PBS: Sabah, Sarawak’s call for equal share of Parliament seats echoes founding fathers’ intent

·2-min read
Malay Mail
Malay Mail

KOTA KINABALU, Sept 19 — Parti Bersatu Sabah (PBS) has called on the Election Commission (EC) not to dismiss proposals from Sabah and Sarawak to increase the number of parliamentary seats for the two Borneo states after a deputy chairman had called their proposal “unreasonable”.

PBS’s secretary-general Datuk Julita Majungki said that their proposal to have 35 per cent of the 222 seats in Parliament from the two east Malaysian states was to have a balance of power from all regions as intended in the formation of the Federation of Malaysia.

“The EC must always be seen to be independent and act independently in all actions, so they should not be quick to dismiss ideas from Sabah and Sarawak leaders intended to strengthen the Malaysian parliament,” she said.

Responding to the EC’s former deputy chairman Datuk Seri Wan Ahmad Wan Omar over his comment that it was unreasonable to increase the number of parliamentary seats, Majungki stressed that the EC should be open to the transformation of the electoral system.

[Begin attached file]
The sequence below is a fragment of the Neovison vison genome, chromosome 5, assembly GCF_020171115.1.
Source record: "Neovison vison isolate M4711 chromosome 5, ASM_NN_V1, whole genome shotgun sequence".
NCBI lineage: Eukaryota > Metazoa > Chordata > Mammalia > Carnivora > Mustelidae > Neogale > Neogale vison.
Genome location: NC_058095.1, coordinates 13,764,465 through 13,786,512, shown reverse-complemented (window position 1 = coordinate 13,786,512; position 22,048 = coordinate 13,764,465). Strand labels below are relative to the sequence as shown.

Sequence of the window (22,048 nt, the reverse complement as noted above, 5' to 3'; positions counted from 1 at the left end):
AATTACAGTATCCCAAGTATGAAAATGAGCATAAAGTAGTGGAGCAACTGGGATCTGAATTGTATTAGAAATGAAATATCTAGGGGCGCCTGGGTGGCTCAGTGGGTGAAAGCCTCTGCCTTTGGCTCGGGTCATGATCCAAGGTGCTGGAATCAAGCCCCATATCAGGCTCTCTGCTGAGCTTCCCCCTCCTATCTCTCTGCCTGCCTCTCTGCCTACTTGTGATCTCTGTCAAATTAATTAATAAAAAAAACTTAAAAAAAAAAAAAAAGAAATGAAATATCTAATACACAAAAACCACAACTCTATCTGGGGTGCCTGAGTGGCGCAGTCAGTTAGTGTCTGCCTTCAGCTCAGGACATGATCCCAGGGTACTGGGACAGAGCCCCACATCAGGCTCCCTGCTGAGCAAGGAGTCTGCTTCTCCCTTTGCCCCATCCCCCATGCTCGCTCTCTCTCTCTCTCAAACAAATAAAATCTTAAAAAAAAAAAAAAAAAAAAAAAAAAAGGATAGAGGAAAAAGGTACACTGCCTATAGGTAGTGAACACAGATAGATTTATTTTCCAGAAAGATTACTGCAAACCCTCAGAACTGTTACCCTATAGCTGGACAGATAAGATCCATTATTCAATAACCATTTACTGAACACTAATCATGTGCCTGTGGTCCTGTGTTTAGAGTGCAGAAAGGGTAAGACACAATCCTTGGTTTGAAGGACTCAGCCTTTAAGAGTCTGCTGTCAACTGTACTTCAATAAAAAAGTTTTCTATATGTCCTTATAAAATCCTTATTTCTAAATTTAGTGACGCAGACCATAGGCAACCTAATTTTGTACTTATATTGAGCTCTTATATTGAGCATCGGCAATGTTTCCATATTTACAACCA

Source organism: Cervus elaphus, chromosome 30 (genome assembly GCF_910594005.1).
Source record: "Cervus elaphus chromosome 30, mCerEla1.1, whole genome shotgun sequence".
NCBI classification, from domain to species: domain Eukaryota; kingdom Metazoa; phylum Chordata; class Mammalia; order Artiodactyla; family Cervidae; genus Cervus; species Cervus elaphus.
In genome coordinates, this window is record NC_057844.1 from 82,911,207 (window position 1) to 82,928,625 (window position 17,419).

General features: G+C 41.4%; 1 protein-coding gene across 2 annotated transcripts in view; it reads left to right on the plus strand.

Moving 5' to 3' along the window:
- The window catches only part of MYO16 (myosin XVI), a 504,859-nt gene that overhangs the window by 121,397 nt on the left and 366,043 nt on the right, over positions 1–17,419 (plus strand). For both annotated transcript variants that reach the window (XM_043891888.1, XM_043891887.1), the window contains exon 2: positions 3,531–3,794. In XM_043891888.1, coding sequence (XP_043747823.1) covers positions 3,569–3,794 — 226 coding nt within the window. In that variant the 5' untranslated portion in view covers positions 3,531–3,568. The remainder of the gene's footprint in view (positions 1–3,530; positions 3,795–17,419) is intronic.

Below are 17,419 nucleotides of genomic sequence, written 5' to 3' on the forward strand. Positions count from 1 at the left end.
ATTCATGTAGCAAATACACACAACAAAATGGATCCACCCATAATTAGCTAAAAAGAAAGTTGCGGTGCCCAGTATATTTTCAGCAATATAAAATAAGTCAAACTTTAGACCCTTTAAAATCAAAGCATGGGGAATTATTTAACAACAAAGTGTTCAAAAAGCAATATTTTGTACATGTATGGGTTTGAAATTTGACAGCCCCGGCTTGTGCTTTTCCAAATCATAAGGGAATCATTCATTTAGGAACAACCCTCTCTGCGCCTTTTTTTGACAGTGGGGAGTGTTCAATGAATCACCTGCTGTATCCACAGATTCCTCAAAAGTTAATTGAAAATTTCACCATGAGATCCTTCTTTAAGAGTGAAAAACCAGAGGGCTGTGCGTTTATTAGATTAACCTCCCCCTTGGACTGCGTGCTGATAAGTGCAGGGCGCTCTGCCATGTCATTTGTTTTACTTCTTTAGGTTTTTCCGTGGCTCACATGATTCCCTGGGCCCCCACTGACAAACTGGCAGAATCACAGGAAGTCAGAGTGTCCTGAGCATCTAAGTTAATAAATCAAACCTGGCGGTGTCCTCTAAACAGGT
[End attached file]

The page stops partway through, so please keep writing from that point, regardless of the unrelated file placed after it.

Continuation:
“As a former senior officer of EC, he should respect this spirit of formation of Malaysia for the good of the Malaysian Parliament.

“This was the legacy of our founding fathers who did not want Malaya to get more than a two-thirds majority to avoid them from passing laws without the support of Sabah and Sarawak,” she said.

The Parliamentary Select Committee chaired by Minister in the Prime Minister’s Department (Sabah and Sarawak Affairs) and PBS president Datuk Seri Maximus Ongkili and the Special Council on Malaysia Agreement 1963 (MKMA63) recently endorsed the increase of seats.

The Parliamentary Select Committee, formed to improve the parliamentary process in 2005 also listed the proposal as one of 21 recommendations of the committee.

Many of the recommendations have since been adopted by the EC, including the reduction in voting age, anti-hopping law, and political funding, to mention some.

“Based on records of discussions by the Malaysian Federation founding fathers, it was their political desire that the parliamentary seats for Sabah, Sarawak and Singapore combined would be over one-third in total to ensure a balanced representation was provided for the three regions of the Borneo states and Singapore.

“This was to ensure that no laws could be passed by Malaya without the support of the non-Malaya components of the federation,” she said, adding that the aspirations of the founding fathers of Malaysia must be acknowledged and respected.

“We hope the comments made by Wan Ahmad, although a former deputy director of the Commission, does not reflect and represent the EC.

“And it is improper for EC, being an independent body, to quickly dismiss ideas aimed at restoring a balance of representation in the electorate and strengthening the Malaysian parliament,” she said.